Mark Foster (musician)
Mark Foster performing in 2011
|Born||February 29, 1984|
|Genres||Indie Pop, Indie rock, Alternative Rock, Electronic, EDM, Rock, Pop|
|Instruments||Vocals, Guitar, Keyboards|
|Associated acts||Foster the People|
Early Life[edit | edit source]
Foster was born in San Jose, and grew up in suburban Ohio attended Independence Primary school where his talent was recognized at an early age. A music teacher at the school referred to Foster as a "gifted" child. He was prompted by this same music teacher to audition for the Cleveland Orchestra Children's chorus. After he was accepted, his father was proud of him and his teacher alike. Foster recalls in an interview with Cleveland.com: "My dad made brownies for her, basically thanking her for putting up with me" he continues on his experience in the chorus: "I was rambunctious -- a boy's boy, full of energy. I wasn't a bad kid. I just liked to talk. And I was one of five boys surrounded by 80 girls. You can imagine the trouble that I got into." Foster has been a fan of the Beach Boys from age 5, stating in an interview with Beat Magazine that "The Beach Boys were the first band that I heard when I was a little kid that really sparked something in me. I remember just riding in the car with my parents and I Get Around came on the radio and it just resonated."
Moving to Los Angeles and formation of Foster the People[edit | edit source]
After graduating from Nordonia High School, Foster moved in with his uncle in Los Angeles. It was around this time that he was addicted to drugs. In an NPR interview, Foster states that it "got pretty bad." and further says "I was young enough to where I still felt pretty invincible. And so it really took like, my friend - who I moved out to LA with, actually - was kind of the one that opened up my eyes, 'cause I hadn't seen him in a few months. I had kind of gone off the deep end. I don't know, I call those my Gonzo years - you know, my Hunter S. Thompson years. That's kind of what it felt like." He became clean one year later. "When I was 19 years old, it got to a point where I said, 'Enough is enough' ... I saw time was just passing me by. I wasn't being productive." Foster attempted to start a band several times, but it was unsuccessful. It was around this time that he worked as a commercial jingle writer. He looks back on this with disdain. "It was just me and a laptop. Really, it was terrible. I knew I needed a band." In 2009, Foster met Mark Pontius, a film school student and drummer who left his band Malbec to form a new band with Foster. Pontius was impressed with Foster's songwriting skills. "Some were on the guitar, and some were on the computer. But it was this really awesome singer-songwriter thing with a tricked-out beat, and I felt we could go wherever we wanted with this." Pontius said. The duo later added a bass player to their lineup, Jacob "Cubbie" Fink, a friend of Foster's. The band was originally known as "Foster and the People" but it was often misheard as "Foster the People." Foster decided to change it to the latter, saying that it evoked an image of nurturing others.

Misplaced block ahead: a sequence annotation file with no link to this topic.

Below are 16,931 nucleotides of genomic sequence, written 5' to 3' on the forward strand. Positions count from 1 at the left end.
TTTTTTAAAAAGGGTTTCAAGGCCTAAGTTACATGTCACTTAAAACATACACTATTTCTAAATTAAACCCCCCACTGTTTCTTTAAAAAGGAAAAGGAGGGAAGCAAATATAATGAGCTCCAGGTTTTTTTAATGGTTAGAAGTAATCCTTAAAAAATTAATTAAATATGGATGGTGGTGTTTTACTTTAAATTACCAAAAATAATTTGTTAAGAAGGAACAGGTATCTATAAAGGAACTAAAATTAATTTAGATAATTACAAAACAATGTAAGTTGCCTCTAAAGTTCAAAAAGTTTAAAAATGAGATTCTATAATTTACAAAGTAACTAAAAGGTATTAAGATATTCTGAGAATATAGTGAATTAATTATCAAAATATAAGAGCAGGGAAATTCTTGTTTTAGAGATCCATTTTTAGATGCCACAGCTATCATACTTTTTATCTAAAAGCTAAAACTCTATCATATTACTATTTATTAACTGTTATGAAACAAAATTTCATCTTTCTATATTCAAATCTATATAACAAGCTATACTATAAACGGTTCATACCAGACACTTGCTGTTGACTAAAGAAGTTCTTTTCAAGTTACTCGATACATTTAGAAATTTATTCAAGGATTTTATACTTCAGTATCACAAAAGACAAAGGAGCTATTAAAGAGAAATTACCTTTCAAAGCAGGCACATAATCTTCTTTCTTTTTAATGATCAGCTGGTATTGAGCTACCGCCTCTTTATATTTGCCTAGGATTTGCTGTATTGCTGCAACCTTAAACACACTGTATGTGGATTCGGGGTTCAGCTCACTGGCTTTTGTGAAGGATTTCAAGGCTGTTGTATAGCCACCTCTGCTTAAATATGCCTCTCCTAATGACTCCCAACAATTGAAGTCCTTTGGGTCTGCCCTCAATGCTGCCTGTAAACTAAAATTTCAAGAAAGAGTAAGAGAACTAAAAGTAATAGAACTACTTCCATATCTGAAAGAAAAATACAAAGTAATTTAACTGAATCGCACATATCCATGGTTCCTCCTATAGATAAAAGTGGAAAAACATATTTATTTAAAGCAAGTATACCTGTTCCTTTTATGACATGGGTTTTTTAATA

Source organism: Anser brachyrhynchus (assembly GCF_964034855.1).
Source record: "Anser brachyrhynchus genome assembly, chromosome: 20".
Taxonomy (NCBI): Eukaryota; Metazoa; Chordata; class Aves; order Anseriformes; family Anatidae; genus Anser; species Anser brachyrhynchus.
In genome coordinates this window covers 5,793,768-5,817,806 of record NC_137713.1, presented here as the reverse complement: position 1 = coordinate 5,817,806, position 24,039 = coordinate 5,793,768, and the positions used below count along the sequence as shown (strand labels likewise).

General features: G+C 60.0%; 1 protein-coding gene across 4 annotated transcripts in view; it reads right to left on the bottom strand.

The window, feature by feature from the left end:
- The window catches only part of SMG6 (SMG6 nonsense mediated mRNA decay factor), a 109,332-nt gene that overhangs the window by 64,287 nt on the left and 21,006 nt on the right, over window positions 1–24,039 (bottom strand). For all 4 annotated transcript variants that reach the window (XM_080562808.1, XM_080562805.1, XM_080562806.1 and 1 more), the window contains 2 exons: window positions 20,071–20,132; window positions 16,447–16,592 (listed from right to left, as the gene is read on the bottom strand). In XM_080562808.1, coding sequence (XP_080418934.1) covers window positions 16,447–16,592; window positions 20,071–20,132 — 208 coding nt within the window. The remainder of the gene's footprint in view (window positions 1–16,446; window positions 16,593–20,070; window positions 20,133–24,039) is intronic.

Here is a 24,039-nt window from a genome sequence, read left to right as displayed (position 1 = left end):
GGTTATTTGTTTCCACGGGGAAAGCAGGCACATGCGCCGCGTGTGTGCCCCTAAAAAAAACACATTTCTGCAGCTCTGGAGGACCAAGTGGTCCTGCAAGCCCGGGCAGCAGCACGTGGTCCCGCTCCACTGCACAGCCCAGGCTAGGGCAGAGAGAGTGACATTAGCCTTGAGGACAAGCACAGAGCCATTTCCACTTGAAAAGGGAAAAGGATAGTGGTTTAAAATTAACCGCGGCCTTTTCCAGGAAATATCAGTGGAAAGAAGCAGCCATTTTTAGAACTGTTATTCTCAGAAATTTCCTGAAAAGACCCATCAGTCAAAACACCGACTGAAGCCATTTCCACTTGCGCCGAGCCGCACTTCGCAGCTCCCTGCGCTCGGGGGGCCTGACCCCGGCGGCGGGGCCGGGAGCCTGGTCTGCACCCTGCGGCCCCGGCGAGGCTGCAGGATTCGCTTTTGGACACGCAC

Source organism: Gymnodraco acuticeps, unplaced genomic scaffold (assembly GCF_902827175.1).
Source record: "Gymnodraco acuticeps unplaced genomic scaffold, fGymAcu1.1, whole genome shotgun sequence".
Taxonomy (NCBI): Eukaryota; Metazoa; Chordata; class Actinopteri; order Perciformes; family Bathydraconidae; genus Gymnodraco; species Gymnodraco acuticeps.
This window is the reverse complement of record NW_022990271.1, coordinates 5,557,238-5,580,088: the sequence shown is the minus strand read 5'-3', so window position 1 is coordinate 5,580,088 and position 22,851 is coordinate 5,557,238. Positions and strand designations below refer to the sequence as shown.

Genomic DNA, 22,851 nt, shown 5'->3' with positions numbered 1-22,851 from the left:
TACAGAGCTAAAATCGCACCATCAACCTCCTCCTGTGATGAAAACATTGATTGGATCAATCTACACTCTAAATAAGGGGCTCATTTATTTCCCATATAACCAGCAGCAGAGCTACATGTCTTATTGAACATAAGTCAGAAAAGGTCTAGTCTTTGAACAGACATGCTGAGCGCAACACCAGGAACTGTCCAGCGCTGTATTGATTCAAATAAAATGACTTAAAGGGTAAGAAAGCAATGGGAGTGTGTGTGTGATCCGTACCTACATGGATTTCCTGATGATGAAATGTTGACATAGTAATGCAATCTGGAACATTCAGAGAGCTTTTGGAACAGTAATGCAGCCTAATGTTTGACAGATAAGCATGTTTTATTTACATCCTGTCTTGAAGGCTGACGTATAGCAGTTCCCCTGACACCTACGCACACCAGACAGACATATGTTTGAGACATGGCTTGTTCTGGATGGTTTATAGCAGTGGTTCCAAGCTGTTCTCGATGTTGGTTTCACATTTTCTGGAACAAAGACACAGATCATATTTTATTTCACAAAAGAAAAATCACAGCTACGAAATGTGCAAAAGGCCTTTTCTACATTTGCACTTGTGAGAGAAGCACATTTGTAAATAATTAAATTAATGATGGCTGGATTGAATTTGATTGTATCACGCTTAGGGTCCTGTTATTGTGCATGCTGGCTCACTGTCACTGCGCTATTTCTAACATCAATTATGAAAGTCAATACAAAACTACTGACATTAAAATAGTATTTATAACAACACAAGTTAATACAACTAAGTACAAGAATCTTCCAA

Music Career[edit | edit source]
Foster the people[edit | edit source]
Foster the People's debut album "Torches " was released in 2011 to back up the Foster-written song "Pumped Up Kicks", which had attracted attention from record companies. "Pumped Up Kicks" was originally released on Foster's website. Foster called the soon to be co-manager Brent Kredel, who was an artist manager at Monotone Inc. "Mark was saying, 'I think I just did something good,'" recalls Kredel. "'Everyone is calling me and emailing me-what do I do? Who are the good guys, who are the bad guys?'" Nylon had previously used the song in an advertisement, and Foster was getting many calls a day, and a debut album was needed to back up the song, therefore "Torches" was released.
References[edit | edit source]
- "Will 'Pumped Up Kicks' yield Grammy gold for Foster the People?". cleveland.com. Retrieved 2018-02-20.
- "Foster The People". Beat Magazine. Retrieved 2018-02-20.
- "For Foster The People Frontman, Fame And Isolation". NPR.org. Retrieved 2018-02-20.
- "Band to Watch: Foster the People's Pumped-up Psych-Pop". Rolling Stone. Retrieved 2018-02-20.
- Lua error in Module:Citation/CS1/Identifiers at line 47: attempt to index field 'wikibase' (a nil value).
- "On the Verge: Foster the People - USATODAY.com". USATODAY.COM. Retrieved 2018-02-20.
- "Foster the People: How a Free Download Begat a Business". Billboard. Retrieved 2018-02-22.
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